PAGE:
Learning the Business of Writing

I spent four years at an accredited university earning a degree in creative writing.

Not a single class of those eight semesters involved publishing, marketing, or the entertainment industry.

I do think that’s a major issue that the school has at least partially addressed since my graduation, but I was left with a lot of holes in my knowledge of the real world of professional writing when I thought (with complete and almost adorable naivety) that I could step right off that curb into a storm of accepted manuscripts, large book advances, and agents shoving each other out of the way for the chance to represent me.

… Okay, in the spirit of honesty, I didn’t really expect that.

I did, however, expect I would be prepared to get at least something published within a year of graduation. That definitely didn’t happen.

At this point, my name has appeared in print in a local newspaper (about a year and a half with them now), on this blog, and on half a dozen novel drafts still in progress. I’m not even there yet, but at least I’m working and moving forward, which I’ve learned is often far more important (for me) than getting any contract in the first 6 months out of school.

I’ve also been active in writing groups of a number of sizes and levels of professionalism. Even though I haven’t checked everything off the “Aspiring Author Professional Checklist”, I do know what I should be doing.

Honestly, how many of us know what we should be doing, aren’t the best at them yet, and are working toward getting better?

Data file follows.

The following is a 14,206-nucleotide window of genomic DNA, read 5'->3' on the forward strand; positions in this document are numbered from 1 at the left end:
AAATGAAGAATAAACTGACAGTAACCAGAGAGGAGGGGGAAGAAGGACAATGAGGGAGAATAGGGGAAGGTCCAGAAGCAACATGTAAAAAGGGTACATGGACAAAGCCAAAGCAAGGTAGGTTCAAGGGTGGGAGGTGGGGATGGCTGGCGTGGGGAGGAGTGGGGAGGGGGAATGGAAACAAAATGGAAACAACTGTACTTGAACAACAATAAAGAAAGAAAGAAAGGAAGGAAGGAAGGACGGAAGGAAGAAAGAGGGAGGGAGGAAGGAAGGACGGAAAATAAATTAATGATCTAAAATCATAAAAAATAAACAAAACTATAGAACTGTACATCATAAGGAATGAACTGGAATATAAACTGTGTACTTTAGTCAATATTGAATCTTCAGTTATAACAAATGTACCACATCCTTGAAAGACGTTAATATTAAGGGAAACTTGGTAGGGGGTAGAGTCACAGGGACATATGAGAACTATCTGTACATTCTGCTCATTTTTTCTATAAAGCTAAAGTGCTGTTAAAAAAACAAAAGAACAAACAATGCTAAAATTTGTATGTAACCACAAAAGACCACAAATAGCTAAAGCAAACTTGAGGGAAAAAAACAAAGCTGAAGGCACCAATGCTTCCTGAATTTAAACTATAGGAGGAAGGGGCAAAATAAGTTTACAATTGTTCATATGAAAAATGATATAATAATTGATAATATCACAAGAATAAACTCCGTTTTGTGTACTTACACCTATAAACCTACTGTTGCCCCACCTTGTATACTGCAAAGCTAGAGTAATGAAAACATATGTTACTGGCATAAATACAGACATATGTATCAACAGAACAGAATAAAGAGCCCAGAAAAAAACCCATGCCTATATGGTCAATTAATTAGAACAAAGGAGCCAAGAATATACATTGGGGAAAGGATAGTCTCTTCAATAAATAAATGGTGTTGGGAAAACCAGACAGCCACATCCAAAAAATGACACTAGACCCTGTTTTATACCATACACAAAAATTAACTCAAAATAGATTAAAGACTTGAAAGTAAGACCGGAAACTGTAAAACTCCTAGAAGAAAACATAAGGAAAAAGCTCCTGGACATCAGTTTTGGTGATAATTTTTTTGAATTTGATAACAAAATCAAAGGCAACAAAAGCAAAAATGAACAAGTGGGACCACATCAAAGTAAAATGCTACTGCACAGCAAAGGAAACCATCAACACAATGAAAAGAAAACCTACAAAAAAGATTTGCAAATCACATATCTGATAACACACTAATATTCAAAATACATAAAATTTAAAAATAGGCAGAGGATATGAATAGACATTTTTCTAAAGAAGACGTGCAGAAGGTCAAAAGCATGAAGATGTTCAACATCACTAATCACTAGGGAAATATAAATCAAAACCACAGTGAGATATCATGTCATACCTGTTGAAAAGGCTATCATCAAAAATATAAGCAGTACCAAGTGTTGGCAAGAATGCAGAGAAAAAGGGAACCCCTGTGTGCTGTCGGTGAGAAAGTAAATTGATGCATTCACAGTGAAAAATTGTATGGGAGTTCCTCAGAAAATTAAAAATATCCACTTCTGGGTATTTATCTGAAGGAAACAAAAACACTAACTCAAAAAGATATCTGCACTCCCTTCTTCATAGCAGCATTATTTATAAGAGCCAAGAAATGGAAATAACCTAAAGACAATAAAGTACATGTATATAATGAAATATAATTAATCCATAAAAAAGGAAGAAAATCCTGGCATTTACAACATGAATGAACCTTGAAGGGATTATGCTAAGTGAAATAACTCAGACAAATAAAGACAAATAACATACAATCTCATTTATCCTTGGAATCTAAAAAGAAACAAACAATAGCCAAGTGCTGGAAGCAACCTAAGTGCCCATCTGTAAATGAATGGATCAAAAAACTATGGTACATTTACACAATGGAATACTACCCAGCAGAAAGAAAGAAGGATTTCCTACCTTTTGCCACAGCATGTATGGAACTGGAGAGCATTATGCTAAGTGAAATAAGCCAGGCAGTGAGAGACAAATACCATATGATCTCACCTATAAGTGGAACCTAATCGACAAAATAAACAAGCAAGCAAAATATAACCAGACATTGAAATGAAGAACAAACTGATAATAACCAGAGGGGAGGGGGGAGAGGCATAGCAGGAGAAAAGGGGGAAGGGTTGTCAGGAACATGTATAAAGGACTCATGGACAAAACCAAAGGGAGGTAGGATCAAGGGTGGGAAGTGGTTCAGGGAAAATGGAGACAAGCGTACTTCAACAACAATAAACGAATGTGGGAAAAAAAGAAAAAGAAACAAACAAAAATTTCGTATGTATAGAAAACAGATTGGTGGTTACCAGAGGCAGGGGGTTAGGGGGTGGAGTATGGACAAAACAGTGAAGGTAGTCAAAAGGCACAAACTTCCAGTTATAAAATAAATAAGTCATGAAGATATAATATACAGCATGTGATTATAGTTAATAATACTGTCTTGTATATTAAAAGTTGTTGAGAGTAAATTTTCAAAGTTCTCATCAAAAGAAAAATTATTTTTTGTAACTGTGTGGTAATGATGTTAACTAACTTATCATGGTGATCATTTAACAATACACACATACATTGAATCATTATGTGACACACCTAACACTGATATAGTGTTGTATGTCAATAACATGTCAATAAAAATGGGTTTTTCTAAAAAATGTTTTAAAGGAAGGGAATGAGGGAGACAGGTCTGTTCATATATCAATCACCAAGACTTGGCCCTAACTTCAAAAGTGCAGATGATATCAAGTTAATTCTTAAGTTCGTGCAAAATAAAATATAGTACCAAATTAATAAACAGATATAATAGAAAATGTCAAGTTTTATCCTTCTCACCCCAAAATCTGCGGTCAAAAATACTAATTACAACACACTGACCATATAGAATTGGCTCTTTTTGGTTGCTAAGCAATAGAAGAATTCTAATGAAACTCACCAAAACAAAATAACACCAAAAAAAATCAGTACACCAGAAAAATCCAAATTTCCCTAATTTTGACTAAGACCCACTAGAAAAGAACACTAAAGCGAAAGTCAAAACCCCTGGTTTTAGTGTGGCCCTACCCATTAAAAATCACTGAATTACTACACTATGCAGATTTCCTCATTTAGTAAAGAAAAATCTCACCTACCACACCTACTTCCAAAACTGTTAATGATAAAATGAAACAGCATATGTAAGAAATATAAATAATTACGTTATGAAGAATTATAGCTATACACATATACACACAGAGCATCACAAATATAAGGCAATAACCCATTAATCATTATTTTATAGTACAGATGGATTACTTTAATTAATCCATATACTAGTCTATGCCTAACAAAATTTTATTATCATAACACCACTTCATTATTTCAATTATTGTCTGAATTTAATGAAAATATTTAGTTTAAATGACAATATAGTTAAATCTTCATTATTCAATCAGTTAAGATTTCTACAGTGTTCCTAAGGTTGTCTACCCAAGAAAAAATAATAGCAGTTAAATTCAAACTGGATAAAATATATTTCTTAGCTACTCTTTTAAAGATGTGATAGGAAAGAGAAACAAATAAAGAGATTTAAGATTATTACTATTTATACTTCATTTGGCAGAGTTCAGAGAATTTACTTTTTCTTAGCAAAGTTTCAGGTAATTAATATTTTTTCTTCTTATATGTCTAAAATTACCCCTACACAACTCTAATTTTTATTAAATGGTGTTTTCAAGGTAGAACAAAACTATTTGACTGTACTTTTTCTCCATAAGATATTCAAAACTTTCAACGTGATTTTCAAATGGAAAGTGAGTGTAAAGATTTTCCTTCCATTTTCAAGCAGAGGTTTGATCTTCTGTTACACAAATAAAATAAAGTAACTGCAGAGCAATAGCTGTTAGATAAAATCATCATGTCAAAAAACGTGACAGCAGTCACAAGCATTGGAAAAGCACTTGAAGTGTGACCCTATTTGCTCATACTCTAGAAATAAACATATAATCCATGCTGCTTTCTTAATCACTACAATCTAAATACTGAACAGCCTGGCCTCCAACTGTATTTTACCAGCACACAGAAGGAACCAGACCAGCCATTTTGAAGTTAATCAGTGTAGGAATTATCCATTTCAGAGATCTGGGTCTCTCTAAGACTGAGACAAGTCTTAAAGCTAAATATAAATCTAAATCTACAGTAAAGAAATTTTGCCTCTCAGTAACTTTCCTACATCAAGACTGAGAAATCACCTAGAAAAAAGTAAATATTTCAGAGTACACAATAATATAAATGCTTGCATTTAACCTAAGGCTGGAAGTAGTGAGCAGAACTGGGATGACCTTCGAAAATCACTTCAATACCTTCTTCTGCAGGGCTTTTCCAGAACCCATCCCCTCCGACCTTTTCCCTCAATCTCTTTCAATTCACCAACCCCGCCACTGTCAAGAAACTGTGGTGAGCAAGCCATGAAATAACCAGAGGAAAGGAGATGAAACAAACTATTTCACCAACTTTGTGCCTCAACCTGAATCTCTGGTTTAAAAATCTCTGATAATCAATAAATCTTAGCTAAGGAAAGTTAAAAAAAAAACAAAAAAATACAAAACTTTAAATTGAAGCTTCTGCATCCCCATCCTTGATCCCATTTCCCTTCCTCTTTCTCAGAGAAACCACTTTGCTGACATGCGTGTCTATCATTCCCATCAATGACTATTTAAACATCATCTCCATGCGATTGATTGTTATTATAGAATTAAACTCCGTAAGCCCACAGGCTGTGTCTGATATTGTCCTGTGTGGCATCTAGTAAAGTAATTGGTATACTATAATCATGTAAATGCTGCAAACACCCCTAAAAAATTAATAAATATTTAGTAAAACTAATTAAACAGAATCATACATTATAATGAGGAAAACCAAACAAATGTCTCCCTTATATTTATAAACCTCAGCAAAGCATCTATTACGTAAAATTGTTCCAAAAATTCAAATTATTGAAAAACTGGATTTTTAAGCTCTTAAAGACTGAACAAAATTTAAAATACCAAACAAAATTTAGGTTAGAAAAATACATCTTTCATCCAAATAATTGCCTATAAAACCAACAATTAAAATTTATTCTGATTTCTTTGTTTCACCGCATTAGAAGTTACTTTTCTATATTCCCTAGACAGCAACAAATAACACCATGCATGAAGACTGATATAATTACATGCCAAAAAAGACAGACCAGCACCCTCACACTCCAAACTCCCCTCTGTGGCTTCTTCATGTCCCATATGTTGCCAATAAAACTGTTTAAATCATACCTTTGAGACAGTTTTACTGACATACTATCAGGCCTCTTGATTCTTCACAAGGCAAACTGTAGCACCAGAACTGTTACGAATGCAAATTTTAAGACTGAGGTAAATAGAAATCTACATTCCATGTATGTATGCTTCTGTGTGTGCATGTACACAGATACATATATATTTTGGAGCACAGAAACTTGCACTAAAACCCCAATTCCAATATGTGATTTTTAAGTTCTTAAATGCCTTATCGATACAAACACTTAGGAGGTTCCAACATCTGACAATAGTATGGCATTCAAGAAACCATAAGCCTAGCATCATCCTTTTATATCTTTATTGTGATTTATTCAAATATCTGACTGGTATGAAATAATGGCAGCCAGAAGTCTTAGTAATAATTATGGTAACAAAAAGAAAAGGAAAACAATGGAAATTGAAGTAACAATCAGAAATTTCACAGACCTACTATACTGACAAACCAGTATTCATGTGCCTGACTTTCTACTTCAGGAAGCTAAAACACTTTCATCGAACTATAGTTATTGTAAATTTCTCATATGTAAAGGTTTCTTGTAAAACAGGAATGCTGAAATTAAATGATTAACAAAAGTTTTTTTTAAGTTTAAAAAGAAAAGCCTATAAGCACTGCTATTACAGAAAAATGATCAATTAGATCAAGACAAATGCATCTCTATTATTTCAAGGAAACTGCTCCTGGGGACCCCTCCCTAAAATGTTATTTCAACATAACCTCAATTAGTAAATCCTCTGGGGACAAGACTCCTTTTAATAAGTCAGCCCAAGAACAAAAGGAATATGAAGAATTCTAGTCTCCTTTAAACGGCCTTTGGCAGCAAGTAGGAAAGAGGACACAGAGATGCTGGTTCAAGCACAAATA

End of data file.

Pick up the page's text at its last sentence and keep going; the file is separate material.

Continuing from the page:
Now… here’s what you can do:

Attend professional events.

Go to writing conferences and attend lectures even if the subjects currently go over your head. The packed halls might be intimidating. You may feel, at first, you don’t belong. Attend the lectures and even an intensive, and take notes. These events are generally open to the public, and no one will kick you out for not being published yet. If the organizers are filling seats with interested people, then they’re happy campers. If it’s any comfort, your money is as good as anyone’s.

Approach experts (with the knowledge no one is required to talk to you).

If you admire someone’s work, write them and let them know. If you know someone in your network is already in the business of writing, publishing, even illustrating, tell them you’re interested in learning more. More important, make this worth their while. Some people are only too happy to talk about what they do to an interested party. Others may be happier talking if it’s over a plate of cookies or a shot glass of their favorite libation. If this is a mutually pleasant experience, you’ll have a valuable resource for professional advice and insight.

Diversify your input streams: who are you listening to?

Why are you listening to them and not someone else? What do you want to learn from them? Where can you find experts? One reliable friend in the business is great, but several is better. Pick up well-recommended podcasts, magazines, professional journals, and continue to read voraciously. Don’t forget that book sales rely on readers, so reach out and listen up to what the community of readers, bookworms, sales professionals, and fans has to say about what’s on the market.


Learn about the publishers putting out the most popular books. Learn who your friends/mentors are published with. Find out about their publishing packages and those of their competitors. Observe what a company publishes, as well as when during the year (that’s surprisingly important).


Knowing what would be good to do and doing it are powerfully different things. That’s pretty much the human condition. So, while I can’t say “here’s what worked for me”, I can confidently say this is how to learn the ins and outs of writing professionally.

No one class can teach it to you, any more than a single year of experience can make anyone a professionally recognized master of anything.

So, start small. Don’t break your budget. Be the newbie and embrace the awkwardness.

Try the things they recommend. Remember most things take practice, as well as trial and error.

Finally, what works for one person doesn’t work for everyone, so there’s no perfect way to write/publish/submit/query/promote/grow.


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